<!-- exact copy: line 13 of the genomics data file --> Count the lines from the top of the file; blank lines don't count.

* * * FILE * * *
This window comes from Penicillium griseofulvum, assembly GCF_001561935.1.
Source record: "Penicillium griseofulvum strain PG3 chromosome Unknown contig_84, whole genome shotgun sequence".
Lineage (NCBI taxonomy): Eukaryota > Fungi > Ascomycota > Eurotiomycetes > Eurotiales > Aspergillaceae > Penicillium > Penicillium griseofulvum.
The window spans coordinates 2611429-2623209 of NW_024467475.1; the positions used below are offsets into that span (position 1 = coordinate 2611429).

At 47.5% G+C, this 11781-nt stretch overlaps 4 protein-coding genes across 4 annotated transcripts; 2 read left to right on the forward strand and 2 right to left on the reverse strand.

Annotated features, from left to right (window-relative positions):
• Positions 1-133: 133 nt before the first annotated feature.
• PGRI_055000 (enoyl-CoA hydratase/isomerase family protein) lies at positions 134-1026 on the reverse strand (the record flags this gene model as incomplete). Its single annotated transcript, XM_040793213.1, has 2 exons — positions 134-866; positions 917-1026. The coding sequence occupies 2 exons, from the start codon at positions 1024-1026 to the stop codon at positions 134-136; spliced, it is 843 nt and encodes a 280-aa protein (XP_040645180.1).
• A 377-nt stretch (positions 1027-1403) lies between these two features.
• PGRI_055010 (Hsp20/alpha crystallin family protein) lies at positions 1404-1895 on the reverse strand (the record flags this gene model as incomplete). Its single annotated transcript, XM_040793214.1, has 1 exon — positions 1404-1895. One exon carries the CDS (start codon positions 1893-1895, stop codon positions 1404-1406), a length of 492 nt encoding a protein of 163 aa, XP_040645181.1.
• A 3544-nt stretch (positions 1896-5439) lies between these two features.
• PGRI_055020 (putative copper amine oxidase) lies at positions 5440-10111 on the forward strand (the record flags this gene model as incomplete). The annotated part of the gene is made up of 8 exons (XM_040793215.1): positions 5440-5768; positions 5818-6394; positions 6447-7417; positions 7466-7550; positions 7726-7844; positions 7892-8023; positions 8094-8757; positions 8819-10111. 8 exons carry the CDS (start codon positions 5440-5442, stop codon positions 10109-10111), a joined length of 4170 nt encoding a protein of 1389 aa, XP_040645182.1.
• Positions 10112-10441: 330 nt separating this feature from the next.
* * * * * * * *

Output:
• Positions 10112-10441: 330 nt separating this feature from the next.